I ended up replacing the usual functions of a synthesizer; noise – signal and operator/keyboard with object-based experiments that could replace these. In the Synth the noise is coming from the radio telescope the signal is coming from the Helmholtz Coil/fluxgate and the Keyboard is operated by the Cosmic Ray detector. There is no real reason beyond that – they are all fascinating phenomena and I became aware of some strange theories about the Earth’s magnetic field along the way but it wasn’t my intention to sign post anything like that. During the show that’s something I had to be clear about – this is a synth that takes raw inputs and allows you to adjust, play and filter the outputs, in the end its all about the theatricality of the sound and its source and how that changes our perception.

0calabrating_magnetometer2.jpgCalibrating the magnetometer. Image courtesy of Sam Conran

IMG_1720-5093.jpgDevelopment of the project. Image courtesy of Sam Conran

WIP_Show.jpgView of the installation at the work in progress show, Royal College of Art. Image courtesy of Sam Conran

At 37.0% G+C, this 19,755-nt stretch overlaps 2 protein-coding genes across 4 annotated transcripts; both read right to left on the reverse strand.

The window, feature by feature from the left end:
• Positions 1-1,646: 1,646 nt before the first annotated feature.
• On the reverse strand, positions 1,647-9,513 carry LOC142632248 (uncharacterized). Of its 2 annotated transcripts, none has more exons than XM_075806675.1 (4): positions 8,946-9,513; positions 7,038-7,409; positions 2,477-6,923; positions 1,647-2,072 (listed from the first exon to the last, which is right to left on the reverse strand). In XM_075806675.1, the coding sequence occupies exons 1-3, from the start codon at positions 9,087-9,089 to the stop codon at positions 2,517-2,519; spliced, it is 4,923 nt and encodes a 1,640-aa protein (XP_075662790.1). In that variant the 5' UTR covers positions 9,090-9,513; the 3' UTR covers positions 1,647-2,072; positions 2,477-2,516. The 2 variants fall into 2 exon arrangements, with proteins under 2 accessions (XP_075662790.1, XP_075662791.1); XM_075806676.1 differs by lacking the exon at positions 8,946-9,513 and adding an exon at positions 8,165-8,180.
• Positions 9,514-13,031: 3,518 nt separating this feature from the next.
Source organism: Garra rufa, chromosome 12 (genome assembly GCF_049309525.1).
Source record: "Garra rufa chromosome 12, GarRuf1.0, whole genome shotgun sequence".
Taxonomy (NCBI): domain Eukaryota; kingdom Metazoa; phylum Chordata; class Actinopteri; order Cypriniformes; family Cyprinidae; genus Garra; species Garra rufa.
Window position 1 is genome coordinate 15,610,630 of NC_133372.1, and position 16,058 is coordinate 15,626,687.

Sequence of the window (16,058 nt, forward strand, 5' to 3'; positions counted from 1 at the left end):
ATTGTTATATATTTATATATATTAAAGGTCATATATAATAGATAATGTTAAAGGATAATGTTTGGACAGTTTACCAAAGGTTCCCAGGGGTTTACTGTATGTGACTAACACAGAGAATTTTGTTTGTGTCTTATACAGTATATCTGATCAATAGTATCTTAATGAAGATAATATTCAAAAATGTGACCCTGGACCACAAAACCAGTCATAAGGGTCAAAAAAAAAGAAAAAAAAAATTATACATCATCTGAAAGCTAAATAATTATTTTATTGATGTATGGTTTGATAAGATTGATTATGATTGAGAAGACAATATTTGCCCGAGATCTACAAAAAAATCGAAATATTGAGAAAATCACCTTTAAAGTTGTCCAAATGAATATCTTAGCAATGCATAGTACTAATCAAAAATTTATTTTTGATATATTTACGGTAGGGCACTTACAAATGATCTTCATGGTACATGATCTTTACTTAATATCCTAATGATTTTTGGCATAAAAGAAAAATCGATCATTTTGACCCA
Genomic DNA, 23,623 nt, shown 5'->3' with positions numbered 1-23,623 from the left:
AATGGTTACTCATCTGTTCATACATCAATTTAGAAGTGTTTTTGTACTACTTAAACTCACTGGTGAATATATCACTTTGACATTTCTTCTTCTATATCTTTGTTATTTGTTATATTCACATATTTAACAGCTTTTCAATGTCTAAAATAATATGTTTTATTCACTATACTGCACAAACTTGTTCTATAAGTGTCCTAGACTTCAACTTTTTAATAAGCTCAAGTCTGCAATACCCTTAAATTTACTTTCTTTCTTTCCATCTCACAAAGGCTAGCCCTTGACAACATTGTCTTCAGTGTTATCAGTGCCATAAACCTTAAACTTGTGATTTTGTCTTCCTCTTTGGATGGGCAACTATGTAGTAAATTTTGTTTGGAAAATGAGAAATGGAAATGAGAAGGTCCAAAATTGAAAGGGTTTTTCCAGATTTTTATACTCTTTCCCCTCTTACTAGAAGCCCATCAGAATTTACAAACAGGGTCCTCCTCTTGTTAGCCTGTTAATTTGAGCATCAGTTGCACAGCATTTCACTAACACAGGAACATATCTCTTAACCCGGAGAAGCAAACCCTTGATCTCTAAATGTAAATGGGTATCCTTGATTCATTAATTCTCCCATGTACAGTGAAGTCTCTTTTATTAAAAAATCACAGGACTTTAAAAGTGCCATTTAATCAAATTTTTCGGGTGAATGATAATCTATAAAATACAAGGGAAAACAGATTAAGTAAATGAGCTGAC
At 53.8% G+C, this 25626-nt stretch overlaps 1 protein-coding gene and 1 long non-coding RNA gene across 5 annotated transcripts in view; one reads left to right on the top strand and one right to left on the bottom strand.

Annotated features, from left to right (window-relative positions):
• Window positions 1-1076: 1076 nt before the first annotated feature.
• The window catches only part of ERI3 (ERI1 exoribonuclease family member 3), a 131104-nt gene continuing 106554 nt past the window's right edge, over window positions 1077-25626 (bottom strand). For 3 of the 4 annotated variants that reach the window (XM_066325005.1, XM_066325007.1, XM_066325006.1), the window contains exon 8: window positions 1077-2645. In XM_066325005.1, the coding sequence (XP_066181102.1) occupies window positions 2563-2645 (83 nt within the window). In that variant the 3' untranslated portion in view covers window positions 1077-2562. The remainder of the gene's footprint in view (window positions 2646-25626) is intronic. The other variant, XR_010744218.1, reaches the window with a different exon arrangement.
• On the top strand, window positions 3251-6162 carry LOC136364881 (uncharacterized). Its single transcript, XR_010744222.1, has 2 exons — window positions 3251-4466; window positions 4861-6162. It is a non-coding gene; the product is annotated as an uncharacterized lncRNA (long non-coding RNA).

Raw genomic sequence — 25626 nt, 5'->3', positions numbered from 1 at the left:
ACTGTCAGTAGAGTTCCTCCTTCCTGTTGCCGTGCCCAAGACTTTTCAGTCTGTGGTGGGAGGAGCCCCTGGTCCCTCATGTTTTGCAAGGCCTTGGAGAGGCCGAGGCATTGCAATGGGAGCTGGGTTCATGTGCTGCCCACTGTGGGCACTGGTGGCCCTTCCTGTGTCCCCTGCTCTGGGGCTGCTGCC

Are you planning to expand the project and work on other macrocosmic phenomena?

I am looking into ways in which I can streamline it, make it more portable. I would like to get it to a stage where I can start to collaborate with it, the synth outputs a standard control voltage so the cosmic rays could be used with other modular systems. I think next steps is to have all the software self contained in the synth. I’m trying to figure out the best way to do this at the moment.

Test_scope.jpgDevelopment of the project. Image courtesy of Sam Conran